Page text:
Denzel Washington, Eva Mendes
Matthias: Hey Chris, try the crab. It’s real good.
Chris: Oh, I’m allergic.
Matthias: I know…
The police chief, Matthias Whitlock (Washington), in a small Florida community finds out that the married woman he has been having an affair with is dying of cancer. As a last resort to help her pay for treatment, he steals some money that he was holding as evidence from a big drug bust. When the woman and her husband are killed in a house fire – which is determined to be arson -, Matthias is afraid that evidence will seem to implicate him in their deaths. He sets out to find out who set him up while simultaneously throwing his fellow police officers off his trail.
As a big fan of Alfred Hitchcock movies, it always delights me to find more recent films that capture the feel that was found in the films of “The Master of Suspense”. Out of Time does a fairly good job of providing that kind of suspense, even incorporating some of the themes that Hitchcock liked to use, like flawed lead characters and people being suspected of crimes they’re innocent of.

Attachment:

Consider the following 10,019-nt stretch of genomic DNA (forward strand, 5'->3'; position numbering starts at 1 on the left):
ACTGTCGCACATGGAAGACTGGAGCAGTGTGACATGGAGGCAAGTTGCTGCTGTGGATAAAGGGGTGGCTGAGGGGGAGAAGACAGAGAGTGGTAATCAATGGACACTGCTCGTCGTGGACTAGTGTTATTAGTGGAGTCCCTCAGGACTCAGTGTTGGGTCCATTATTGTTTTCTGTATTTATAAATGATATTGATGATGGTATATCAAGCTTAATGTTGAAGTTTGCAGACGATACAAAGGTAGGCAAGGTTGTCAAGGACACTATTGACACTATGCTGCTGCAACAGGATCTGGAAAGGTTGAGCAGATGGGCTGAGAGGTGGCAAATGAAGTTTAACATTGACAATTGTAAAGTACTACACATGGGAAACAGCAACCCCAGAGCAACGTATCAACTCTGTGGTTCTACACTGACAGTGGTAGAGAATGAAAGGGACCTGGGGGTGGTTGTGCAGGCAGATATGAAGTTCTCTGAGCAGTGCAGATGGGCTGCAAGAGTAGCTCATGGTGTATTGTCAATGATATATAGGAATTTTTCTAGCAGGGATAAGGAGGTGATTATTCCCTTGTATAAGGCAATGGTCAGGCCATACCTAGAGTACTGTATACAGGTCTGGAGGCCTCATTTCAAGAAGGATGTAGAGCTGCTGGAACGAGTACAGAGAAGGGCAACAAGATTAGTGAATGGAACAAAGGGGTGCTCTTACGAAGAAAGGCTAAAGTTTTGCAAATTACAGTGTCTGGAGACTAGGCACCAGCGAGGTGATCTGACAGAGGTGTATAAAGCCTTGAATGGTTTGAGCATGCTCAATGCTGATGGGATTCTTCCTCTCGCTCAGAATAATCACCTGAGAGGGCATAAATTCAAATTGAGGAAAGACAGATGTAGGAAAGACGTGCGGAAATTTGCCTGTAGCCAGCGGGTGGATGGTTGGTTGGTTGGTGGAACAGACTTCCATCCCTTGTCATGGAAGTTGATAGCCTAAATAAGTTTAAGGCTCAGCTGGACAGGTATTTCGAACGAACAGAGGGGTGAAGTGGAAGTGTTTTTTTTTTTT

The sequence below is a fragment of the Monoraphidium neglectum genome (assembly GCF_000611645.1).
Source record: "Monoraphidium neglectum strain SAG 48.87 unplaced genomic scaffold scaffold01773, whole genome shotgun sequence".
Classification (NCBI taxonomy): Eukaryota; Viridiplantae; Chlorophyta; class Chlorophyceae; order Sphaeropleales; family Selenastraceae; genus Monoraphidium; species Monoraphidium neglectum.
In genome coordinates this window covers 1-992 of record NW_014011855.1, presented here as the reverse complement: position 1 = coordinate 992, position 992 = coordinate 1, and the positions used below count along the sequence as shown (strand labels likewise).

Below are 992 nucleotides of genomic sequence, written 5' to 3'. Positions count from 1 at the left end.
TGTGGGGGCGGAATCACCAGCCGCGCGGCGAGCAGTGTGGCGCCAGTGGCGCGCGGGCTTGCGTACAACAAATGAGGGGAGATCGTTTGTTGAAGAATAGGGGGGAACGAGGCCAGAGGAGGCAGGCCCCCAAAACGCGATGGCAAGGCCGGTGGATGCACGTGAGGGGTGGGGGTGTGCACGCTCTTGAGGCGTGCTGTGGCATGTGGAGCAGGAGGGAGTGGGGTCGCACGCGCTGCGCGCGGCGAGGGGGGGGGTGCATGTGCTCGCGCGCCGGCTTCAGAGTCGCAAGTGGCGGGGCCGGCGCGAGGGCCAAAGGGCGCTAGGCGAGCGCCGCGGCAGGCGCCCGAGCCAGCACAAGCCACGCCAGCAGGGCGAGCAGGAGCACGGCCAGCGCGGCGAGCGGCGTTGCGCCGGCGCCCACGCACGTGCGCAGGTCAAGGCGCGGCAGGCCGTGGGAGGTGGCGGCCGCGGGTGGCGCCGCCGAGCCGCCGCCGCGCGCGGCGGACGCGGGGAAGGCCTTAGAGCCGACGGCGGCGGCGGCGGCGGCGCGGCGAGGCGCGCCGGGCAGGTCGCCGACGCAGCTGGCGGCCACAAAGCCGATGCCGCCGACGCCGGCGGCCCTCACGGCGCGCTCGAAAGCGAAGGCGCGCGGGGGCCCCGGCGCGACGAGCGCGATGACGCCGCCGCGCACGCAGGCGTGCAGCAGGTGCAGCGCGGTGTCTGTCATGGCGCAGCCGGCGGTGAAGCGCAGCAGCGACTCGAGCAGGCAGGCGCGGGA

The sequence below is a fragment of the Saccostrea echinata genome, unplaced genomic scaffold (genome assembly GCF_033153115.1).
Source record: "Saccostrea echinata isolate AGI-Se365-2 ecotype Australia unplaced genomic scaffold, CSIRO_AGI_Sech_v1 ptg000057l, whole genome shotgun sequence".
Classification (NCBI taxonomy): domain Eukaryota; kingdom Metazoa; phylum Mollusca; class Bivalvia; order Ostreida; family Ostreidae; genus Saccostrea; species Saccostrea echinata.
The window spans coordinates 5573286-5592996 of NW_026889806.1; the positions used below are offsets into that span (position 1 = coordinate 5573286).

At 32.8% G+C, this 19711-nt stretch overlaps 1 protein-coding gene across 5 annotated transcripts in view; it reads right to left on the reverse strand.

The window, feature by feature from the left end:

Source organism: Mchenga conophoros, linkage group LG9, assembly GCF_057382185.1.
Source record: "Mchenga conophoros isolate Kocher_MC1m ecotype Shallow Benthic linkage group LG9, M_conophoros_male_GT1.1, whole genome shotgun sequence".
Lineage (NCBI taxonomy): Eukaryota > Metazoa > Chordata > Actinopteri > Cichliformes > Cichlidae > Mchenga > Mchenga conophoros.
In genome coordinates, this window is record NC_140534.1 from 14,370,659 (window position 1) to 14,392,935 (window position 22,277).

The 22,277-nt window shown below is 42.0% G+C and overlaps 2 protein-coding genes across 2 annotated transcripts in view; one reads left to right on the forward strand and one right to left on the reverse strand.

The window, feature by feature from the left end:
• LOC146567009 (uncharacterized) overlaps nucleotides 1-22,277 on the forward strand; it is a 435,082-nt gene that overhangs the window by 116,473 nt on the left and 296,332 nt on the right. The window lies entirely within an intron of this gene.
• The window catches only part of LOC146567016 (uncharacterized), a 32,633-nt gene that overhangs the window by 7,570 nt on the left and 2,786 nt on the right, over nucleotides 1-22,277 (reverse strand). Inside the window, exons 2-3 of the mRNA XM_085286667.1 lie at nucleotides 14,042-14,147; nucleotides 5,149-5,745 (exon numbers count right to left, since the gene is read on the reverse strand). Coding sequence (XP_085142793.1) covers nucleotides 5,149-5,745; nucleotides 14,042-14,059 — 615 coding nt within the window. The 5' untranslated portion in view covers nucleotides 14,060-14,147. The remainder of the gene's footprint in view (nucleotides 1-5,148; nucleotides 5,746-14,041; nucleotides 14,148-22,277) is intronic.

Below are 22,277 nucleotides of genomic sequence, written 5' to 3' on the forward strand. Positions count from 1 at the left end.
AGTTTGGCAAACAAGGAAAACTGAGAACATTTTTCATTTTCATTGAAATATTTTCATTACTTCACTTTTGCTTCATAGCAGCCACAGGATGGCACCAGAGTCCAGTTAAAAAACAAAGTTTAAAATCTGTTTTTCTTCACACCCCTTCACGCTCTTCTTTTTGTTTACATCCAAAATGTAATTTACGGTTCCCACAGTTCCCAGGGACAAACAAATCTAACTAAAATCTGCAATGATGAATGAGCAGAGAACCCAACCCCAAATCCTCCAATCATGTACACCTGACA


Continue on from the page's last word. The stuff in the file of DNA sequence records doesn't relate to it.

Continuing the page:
It’s fairly easy early on to figure out what’s going on and who is setting up Whitlock, but the real suspense and tension is built by his attempts to slow down the investigation long enough for him to solve it himself. Some of it is a little over-dramatized, but Denzel Washington has the right amount of intelligence and confidence to make it work. Eva Mendes also does a good job bringing credibility to a role that often gets underwritten in movies like this. She plays Whitlock’s estranged wife, and she’s also a homicide detective who is trying to solve the arson case. Mendes comes off as likable and intelligent, but still with a toughness needed in a male dominated line of work.
Unfortunately, the resolution to the story is not as enjoyable as the journey getting to it, which is often the case in movies these days. There’s a fist fight, a shoot out, people acting irrationally, and then it’s all wrapped up with a bow on top, much too perfectly.
Still, it’s good to see clever writing in a modern suspense film. Even if I knew where the movie was going, it surprised me with how it got there, and it made it an enjoyable ride along the way.
Filmmakers should not have put “can you hear me now” cell phone jokes in their movies because they’re already sounding dated – and lame – just a few years later.
10 – 1.5 for predictability – .7 for some distracting/poor editing – .5 for annoying music at times – .3 for the annoying comedy relief character = 7.0